The Fed's Take:

Listening to the conversation, I don’t really think it went anywhere, and was about much of anything. It was Sharpton and Tavis arguing about who said what and why…
So I won’t comment on that…that is part of the media, and the media’s tricks. They LOVE to distort, or restate facts, if for nothing else, than to drum up more conversation…
However, getting to the central point to which I believe we have spoken about on here before, No, I do NOT think the president should focus on JUST the black agenda. That my friends would be career suicide! Can you imagine if a white president JUST focused on the “white agenda!?” WOW… What they did in the past was focus on agendas that did seem to benefit the white people of our country more than it helped the black people of our country. And I do believe that is what the president has done and is doing. Just a day ago (02/22/2010) the Credit CARD Act went into law. We KNOW that the black community spends a larger percentage of their income paying credit card debt than other races…so while the CCA doesn’t specifically point out black people, it does indirectly help them. Frankly, the rejection of that fact by Tavis (and like minds) is, quite frankly, shocking! Also, I agree with Sharpton that you can’t just hand over talking points to the Glenn Becks of the world. Imagine how much more vicious the Tea Party Movement people would be if they felt he was focusing on JUST the black community. (I believe they are borderline racists anyway…instead of government buildings, they would be flying planes into the only black house in a white neighborhood, and say it was patriotism and free speech)
Side Note: When did Tavis’ meeting become the all-hands meeting to decide what is right and wrong with the black community? I’m sorry, I didn’t know he was the counselor from Zion (The Matrix reference). I respect you Tavis, but come on…yours isn’t the only game in town! Don’t hate if someone disagrees that the path you laid is the ONLY way to go!
More importantly, to me, are the “intangibles” that President Obama brings. We all know the numbers…About 80% of Black kids can expect to spend a “significant” portion of their childhood living without their biological father. African American children are 9 times more likely than White children to have an incarcerated parent. The list goes on and one…you have heard it several times…Here we have a very successful Black man, who is a father to his children, (as far as we know) faithful to his wife, and establishing a role model that didn’t exist before. We always argue that “fixing” the foundation of the problems in our community starts at home. Aren’t he and his family and perfect example of that foundation?



The Janitor's Take:
I concur in part, and dissent in part from my fellow Urban Politicos. Like The Fed, I play poker. And at some point during a poker game, a player is going to invariably "tip their hand" when he/she didn't mean to, thereby exposing their true intentions to the rest of the table. While I respect Tavis as an activist and, not to mention, as a frat brother, when he raised a fuss about Obama not coming to the State of the Black Union during the 2008 campaign, he tipped his hand, and the cards he held at that pivotal moment revealed to us that, somewhere along the road of good intentions, Tavis Smiley had anointed himself as the gateway by which all things Black must pass. What Obama implicitly said by not showing up rang loud and clear throughout Black academic and leadership circles: "no, Tavis, I'm not going to kiss your ring in order to gain passage into the realm of Black Community Leadership. I can, and will, get there without you." And Tavis has been burned ever since. It is in this regard that I concur with my fellow Urban Politicos.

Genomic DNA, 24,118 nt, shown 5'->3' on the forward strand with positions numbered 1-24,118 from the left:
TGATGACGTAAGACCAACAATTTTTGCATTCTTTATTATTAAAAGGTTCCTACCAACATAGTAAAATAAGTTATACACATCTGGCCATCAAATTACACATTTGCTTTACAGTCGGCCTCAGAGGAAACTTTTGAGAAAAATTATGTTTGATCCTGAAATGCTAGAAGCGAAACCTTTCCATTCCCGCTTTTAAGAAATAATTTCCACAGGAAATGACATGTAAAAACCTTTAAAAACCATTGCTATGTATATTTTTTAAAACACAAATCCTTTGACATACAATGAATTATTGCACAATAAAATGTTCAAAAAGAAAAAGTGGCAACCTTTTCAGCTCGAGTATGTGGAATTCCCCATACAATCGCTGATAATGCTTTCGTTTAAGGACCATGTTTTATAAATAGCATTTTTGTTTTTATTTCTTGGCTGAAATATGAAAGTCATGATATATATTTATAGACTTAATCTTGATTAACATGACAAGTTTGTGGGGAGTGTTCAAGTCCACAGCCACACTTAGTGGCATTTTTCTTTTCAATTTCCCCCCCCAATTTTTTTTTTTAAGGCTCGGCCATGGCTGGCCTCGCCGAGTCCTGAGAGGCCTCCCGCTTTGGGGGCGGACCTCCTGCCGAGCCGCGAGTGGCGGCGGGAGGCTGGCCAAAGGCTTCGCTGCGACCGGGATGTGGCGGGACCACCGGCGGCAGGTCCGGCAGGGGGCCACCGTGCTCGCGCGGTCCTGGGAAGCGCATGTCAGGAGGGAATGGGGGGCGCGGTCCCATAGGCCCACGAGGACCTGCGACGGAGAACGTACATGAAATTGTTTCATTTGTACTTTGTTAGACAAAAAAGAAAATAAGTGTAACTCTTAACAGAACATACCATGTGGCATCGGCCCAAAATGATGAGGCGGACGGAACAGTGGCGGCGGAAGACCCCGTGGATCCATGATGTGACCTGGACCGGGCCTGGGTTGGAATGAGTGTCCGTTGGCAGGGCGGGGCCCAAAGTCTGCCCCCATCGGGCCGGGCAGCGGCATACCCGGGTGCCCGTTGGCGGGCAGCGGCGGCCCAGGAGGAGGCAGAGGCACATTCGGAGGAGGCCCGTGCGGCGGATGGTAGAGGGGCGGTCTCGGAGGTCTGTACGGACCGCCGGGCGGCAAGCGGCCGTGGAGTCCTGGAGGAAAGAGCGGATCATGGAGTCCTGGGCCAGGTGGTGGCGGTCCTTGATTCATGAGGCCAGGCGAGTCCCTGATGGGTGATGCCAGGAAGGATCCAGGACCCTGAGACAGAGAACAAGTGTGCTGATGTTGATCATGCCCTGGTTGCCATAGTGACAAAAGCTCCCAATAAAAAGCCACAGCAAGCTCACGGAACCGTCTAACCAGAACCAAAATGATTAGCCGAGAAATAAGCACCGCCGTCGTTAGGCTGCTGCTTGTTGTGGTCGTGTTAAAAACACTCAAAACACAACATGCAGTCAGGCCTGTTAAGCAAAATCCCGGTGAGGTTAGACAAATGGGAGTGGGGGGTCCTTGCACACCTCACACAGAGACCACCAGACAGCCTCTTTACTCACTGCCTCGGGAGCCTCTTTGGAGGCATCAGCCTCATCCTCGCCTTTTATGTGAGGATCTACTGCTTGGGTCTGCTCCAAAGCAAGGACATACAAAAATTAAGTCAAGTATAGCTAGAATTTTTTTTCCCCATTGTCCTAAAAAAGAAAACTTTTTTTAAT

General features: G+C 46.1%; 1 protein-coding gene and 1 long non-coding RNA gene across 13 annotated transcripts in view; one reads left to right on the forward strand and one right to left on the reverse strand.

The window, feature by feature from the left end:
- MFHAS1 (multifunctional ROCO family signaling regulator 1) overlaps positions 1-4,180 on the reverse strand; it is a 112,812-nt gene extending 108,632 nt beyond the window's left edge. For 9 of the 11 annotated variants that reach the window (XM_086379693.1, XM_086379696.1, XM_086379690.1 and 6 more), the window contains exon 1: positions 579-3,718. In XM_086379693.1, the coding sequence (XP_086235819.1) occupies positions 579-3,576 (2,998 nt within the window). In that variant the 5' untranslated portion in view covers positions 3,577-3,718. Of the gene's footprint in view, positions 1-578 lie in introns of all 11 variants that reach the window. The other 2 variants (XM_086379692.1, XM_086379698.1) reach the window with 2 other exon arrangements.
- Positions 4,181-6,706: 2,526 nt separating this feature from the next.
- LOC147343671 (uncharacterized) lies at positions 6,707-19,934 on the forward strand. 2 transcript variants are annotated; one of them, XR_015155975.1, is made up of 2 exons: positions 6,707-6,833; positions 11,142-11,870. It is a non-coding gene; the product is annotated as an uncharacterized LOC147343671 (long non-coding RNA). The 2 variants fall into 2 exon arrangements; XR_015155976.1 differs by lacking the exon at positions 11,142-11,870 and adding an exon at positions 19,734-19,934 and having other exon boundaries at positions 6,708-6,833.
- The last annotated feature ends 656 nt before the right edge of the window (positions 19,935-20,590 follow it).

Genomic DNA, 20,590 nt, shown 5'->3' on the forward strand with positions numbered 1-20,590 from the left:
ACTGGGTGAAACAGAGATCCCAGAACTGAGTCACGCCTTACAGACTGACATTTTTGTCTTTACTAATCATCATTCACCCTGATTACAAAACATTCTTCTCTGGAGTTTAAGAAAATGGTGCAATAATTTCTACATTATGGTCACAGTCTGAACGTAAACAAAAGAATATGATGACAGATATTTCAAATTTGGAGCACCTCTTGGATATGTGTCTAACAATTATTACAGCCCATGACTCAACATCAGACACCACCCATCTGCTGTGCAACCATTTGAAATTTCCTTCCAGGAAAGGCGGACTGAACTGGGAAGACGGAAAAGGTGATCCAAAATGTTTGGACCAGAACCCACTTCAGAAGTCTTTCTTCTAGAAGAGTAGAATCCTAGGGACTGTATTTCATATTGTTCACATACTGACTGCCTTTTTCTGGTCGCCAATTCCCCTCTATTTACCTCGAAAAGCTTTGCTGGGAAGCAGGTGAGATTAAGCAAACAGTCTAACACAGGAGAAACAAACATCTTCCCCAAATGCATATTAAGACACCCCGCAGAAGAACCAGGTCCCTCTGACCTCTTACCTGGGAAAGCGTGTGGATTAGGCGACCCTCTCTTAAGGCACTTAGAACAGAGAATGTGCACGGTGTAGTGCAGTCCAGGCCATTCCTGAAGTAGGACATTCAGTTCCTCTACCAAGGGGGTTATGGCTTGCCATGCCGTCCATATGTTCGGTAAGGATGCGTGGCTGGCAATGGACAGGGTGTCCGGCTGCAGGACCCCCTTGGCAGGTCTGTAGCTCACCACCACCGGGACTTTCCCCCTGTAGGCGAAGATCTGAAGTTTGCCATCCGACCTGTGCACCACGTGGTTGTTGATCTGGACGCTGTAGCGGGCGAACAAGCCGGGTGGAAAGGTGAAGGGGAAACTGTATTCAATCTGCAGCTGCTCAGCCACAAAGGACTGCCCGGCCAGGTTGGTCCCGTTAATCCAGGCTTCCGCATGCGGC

I must dissent, however, in this particular situation given that on the other side of this equation, Black America's favorite poverty pimp, the Reverend Al "The Perm" Sharpton, has made it clear that he has an image to maintain as being one of the "chosen ones" among Black leaders who speak with the White House on a regular basis. As such, he struggled during this particular conversation with Tavis to articulate his quote in the New York Times, stubbornly trying to convince us that there is any damn difference whatsoever between saying that the President shouldn't "balley-hoo" a Black agenda vs. saying that the President shouldn't "focus" on a Black agenda. Talk about splitting hairs. This a tantamount to Clinton's "I did not have sex with that woman....I had an 'inappropriate relationship' with that woman." Dude, whatever. However you wanna say it, you committed adultery, ok? And you, Rev. Sharpton, effectively said the President shouldn't focus on a Black agenda! So don't get mad at Tavis for calling you out on your own quote.

Now that we've settled the juvenile he-said/she-said debate, the bigger question still remains: should Obama focus on a Black agenda? As I have already addressed this issue before, in the interest of blog space I'll simply repeat something I've said before during this debate: do you want to paint the white house black TODAY, or do you want 44 more black presidents TOMORROW? Cause you can't have both.